Edulia Vaquera and Gregorio Galarza laugh as they show some of the harvest from their garden in the Guarani indigenous village of Kapiguasuti, Bolivia. They and their neighbors started the gardens with assistance from CWS. Photo: Paul Jeffrey / CWS

The South American Gran Chaco, a vast, semi-arid and sparsely populated region twice the size of California, is home to some 25 different indigenous groups. Most families in the Chaco live in extreme poverty, lack access to land and water, suffer discrimination and are denied dignity and an ability to meet basic needs. For more than a decade, our team has supported local efforts to expand indigenous people’s access to ancestral lands, water, food security and justice through community organizing, advocacy, agricultural training and skill building.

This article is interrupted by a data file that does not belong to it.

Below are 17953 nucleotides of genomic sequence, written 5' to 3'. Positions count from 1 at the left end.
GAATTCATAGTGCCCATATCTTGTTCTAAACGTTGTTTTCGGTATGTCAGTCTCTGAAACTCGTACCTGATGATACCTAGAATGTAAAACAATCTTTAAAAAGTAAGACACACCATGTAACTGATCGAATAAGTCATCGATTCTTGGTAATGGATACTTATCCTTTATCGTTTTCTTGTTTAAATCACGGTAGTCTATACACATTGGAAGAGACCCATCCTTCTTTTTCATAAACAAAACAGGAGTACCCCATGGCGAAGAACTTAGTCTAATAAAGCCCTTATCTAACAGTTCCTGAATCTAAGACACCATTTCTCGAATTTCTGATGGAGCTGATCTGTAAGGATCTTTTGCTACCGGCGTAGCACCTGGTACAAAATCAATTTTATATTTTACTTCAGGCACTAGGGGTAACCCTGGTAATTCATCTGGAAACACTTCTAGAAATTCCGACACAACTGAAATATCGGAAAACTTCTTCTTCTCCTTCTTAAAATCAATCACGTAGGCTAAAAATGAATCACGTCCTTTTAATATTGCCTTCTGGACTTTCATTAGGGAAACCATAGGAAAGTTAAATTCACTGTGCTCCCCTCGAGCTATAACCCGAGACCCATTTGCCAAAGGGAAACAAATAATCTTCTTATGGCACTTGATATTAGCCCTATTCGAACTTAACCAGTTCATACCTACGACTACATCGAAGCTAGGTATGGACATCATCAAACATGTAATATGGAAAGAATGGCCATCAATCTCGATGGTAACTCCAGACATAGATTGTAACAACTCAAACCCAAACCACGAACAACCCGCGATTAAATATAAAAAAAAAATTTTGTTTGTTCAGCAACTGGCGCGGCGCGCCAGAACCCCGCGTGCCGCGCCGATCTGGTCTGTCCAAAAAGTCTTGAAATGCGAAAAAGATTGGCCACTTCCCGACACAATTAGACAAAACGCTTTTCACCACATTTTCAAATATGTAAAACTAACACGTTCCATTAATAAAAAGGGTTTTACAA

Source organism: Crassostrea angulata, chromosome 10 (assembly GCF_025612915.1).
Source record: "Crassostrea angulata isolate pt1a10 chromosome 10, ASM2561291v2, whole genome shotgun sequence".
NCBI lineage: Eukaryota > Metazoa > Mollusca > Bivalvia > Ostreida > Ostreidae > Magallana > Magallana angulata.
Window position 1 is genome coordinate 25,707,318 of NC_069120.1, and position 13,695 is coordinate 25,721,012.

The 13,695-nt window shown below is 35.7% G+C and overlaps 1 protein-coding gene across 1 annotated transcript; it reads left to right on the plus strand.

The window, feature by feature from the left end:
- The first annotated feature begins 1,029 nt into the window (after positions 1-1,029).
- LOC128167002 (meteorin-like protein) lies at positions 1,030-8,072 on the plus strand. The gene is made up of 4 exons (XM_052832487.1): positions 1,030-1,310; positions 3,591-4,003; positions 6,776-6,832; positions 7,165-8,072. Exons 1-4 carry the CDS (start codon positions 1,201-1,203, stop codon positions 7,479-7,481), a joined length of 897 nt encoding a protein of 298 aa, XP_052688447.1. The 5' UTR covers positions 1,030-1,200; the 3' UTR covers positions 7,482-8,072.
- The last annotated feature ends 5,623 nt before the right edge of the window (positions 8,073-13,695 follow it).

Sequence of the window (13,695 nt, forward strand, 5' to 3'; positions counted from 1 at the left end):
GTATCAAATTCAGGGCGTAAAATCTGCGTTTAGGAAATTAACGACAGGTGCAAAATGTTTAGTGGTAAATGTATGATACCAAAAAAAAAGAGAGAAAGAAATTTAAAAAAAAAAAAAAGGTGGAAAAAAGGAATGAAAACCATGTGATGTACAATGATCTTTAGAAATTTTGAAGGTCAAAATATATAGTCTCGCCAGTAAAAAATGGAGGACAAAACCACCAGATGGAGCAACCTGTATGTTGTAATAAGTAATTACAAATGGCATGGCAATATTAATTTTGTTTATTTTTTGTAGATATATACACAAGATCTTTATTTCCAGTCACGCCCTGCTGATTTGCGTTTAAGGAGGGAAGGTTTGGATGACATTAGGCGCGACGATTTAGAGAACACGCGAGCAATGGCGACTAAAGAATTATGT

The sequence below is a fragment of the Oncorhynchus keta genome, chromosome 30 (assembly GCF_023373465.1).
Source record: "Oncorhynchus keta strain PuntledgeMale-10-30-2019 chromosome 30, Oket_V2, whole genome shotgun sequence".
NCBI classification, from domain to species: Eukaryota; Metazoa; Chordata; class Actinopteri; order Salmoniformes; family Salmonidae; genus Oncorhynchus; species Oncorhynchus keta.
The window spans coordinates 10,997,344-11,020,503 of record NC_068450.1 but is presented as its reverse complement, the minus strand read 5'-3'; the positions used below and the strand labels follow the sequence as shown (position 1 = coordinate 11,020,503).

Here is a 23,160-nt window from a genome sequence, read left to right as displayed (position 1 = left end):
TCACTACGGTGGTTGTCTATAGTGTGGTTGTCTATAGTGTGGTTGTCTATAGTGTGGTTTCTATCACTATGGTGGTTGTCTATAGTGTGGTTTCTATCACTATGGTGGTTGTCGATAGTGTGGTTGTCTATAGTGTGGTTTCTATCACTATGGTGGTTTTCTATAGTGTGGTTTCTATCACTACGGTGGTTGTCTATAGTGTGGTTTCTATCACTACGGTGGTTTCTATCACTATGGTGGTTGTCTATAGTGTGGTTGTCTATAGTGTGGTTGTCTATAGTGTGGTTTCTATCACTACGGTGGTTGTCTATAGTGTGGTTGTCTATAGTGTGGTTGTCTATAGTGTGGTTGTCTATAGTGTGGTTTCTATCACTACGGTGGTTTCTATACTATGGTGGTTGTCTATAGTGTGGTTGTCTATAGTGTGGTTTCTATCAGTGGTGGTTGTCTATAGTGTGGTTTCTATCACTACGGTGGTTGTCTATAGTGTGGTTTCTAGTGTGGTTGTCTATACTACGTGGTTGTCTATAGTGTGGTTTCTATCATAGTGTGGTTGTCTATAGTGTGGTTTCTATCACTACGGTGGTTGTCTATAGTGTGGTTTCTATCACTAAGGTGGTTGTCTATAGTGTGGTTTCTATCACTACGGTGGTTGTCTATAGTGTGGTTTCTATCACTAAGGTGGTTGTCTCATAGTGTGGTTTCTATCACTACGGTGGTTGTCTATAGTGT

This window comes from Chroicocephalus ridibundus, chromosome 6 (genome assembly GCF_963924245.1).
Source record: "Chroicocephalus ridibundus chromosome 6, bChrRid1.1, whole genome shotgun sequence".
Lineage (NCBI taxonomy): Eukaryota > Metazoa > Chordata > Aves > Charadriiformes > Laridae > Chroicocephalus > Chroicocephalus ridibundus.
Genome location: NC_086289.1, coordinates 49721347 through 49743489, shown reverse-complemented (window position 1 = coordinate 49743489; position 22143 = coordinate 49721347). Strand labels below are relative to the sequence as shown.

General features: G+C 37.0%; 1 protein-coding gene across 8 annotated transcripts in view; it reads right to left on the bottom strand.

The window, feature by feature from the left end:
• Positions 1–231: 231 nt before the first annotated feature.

In the last year, CWS has been part of the establishment of a state-civil society roundtable to promote water solutions in the Chaco region of Salta province, Argentina, where up to half of children are malnourished. In Paraguay and Bolivia, we have helped 100 families establish organic kitchen gardens for consumption and income. Additionally, 150 indigenous women participated in training and exchange opportunities that they used to create development and advocacy plans focusing on water and healthcare. Members of 15 communities learned new ways to use geographic information systems and participatory mapping techniques for community planning, resource management, more effective advocacy and conflict prevention and resolution.

At any time, about


are participating in CWS-supported programs.